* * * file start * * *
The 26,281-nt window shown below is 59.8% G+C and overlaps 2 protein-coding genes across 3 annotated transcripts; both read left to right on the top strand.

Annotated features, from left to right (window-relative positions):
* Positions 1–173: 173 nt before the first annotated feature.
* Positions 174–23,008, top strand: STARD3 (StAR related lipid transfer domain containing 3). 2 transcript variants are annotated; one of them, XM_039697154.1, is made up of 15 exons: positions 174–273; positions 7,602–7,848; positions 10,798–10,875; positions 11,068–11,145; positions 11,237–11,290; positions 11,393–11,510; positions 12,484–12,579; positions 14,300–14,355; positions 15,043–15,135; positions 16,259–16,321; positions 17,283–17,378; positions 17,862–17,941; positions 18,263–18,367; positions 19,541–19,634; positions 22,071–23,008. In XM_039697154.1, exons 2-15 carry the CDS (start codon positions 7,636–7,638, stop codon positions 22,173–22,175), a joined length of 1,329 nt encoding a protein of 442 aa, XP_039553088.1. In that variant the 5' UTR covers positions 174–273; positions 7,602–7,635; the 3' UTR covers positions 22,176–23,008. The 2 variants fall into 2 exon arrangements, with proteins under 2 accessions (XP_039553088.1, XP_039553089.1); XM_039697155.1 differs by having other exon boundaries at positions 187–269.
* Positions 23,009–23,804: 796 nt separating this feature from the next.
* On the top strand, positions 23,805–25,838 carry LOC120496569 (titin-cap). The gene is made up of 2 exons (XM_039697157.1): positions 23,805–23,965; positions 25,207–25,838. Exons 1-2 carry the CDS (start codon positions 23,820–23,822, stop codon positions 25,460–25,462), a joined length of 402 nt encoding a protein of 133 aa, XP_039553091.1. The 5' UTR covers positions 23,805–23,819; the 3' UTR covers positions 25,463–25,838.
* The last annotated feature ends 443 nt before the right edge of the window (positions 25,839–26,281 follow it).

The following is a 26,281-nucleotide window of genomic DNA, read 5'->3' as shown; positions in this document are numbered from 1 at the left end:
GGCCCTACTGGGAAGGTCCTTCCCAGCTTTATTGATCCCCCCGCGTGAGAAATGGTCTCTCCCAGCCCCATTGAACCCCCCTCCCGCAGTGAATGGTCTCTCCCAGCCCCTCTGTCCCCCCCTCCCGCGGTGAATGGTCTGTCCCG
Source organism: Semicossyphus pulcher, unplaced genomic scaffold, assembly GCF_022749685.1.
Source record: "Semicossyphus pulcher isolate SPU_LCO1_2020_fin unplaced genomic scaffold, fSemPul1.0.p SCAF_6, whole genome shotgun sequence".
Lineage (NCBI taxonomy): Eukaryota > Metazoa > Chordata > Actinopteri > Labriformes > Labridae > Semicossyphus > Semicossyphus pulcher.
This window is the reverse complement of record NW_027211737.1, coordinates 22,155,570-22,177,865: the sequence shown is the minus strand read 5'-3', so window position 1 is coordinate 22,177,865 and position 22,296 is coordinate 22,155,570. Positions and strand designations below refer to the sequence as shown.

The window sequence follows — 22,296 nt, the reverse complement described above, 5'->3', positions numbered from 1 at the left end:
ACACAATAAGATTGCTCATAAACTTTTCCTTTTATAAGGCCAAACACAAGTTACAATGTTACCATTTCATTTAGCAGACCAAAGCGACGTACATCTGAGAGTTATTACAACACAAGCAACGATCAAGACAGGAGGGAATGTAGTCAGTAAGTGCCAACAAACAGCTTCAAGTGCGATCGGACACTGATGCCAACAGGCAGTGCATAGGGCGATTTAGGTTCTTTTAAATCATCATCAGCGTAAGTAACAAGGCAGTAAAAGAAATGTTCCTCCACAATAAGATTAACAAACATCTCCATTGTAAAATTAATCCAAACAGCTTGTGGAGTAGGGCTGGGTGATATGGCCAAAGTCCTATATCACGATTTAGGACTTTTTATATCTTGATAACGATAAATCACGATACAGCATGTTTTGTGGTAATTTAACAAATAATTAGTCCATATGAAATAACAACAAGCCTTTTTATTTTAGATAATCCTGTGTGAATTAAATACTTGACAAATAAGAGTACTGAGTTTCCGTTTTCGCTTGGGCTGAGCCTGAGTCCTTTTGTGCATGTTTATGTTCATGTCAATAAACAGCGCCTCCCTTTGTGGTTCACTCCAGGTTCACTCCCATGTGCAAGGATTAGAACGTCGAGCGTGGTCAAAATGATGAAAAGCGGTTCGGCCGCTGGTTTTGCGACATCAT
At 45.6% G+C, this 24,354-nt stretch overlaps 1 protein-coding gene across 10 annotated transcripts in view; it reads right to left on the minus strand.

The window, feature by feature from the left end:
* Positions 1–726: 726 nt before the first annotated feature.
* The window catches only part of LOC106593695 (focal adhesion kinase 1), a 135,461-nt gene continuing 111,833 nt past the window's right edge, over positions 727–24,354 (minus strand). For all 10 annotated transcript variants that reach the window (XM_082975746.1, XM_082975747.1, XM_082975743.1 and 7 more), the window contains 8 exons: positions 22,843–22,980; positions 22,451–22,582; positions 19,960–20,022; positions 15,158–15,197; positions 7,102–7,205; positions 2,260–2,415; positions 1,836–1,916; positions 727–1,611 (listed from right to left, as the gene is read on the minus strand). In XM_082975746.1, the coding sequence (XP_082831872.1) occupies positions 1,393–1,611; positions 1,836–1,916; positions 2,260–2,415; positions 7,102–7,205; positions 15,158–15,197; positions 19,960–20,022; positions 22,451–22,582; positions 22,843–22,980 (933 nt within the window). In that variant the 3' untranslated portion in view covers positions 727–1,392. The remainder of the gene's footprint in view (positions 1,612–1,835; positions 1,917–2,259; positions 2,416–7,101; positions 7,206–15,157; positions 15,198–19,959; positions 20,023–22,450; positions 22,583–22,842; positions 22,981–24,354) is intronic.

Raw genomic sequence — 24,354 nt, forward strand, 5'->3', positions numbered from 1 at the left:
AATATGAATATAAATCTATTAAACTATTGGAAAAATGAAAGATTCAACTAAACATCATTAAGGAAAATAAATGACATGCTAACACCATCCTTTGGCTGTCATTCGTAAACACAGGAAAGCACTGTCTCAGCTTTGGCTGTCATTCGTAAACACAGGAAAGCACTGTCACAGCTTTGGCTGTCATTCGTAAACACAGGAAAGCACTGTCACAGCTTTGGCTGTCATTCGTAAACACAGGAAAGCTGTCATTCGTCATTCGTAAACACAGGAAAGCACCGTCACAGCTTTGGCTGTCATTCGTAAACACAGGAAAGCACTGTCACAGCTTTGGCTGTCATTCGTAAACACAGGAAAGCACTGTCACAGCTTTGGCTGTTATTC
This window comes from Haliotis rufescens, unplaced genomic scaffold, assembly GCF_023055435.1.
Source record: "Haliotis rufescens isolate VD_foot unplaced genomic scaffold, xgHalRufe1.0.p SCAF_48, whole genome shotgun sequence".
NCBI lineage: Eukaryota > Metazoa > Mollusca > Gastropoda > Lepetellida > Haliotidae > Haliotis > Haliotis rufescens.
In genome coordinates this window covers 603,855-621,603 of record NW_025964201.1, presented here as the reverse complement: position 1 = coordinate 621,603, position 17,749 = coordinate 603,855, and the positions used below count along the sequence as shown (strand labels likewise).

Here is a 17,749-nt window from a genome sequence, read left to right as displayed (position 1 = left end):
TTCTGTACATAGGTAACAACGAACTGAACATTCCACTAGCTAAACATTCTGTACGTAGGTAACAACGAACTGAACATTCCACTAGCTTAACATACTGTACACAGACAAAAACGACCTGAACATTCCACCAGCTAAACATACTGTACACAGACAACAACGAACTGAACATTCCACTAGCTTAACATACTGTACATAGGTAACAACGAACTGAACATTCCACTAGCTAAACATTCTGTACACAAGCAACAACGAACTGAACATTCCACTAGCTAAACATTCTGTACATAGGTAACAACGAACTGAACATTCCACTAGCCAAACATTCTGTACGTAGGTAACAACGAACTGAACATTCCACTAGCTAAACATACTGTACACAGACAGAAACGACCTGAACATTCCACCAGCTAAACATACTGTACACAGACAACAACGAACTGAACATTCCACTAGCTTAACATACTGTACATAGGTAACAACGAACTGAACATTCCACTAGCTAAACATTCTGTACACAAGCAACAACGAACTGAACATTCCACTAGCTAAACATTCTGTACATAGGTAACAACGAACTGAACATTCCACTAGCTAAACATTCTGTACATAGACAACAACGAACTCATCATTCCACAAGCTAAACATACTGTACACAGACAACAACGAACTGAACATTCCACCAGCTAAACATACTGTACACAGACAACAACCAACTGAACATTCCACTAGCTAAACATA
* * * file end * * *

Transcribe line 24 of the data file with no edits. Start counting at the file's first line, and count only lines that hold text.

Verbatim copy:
NCBI lineage: Eukaryota > Metazoa > Mollusca > Gastropoda > Lepetellida > Haliotidae > Haliotis > Haliotis rufescens.